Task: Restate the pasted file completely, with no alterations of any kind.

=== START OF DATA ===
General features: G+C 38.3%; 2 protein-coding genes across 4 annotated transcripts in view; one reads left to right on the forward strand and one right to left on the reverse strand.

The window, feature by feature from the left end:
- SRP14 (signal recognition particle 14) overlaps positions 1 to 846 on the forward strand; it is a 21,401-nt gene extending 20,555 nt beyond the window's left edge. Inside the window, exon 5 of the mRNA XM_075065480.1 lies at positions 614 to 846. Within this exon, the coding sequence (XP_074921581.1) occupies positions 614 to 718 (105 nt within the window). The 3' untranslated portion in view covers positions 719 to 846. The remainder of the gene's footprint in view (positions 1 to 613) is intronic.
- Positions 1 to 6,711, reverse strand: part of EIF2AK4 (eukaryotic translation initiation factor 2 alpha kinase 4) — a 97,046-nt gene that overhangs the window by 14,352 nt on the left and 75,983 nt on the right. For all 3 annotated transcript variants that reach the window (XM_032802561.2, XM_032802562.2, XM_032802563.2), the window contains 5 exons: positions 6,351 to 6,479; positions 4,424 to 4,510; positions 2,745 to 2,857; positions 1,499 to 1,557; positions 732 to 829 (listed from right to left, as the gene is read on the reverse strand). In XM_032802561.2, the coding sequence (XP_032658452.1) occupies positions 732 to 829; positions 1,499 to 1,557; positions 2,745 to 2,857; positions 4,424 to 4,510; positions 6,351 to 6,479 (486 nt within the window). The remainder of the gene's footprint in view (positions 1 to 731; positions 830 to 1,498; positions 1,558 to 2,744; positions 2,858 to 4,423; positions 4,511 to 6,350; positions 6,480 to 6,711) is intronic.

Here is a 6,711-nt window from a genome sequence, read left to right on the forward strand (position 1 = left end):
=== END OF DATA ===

General features: G+C 38.3%; 2 protein-coding genes across 4 annotated transcripts in view; one reads left to right on the forward strand and one right to left on the reverse strand.

The window, feature by feature from the left end:
- SRP14 (signal recognition particle 14) overlaps positions 1 to 846 on the forward strand; it is a 21,401-nt gene extending 20,555 nt beyond the window's left edge. Inside the window, exon 5 of the mRNA XM_075065480.1 lies at positions 614 to 846. Within this exon, the coding sequence (XP_074921581.1) occupies positions 614 to 718 (105 nt within the window). The 3' untranslated portion in view covers positions 719 to 846. The remainder of the gene's footprint in view (positions 1 to 613) is intronic.
- Positions 1 to 6,711, reverse strand: part of EIF2AK4 (eukaryotic translation initiation factor 2 alpha kinase 4) — a 97,046-nt gene that overhangs the window by 14,352 nt on the left and 75,983 nt on the right. For all 3 annotated transcript variants that reach the window (XM_032802561.2, XM_032802562.2, XM_032802563.2), the window contains 5 exons: positions 6,351 to 6,479; positions 4,424 to 4,510; positions 2,745 to 2,857; positions 1,499 to 1,557; positions 732 to 829 (listed from right to left, as the gene is read on the reverse strand). In XM_032802561.2, the coding sequence (XP_032658452.1) occupies positions 732 to 829; positions 1,499 to 1,557; positions 2,745 to 2,857; positions 4,424 to 4,510; positions 6,351 to 6,479 (486 nt within the window). The remainder of the gene's footprint in view (positions 1 to 731; positions 830 to 1,498; positions 1,558 to 2,744; positions 2,858 to 4,423; positions 4,511 to 6,350; positions 6,480 to 6,711) is intronic.

Here is a 6,711-nt window from a genome sequence, read left to right on the forward strand (position 1 = left end):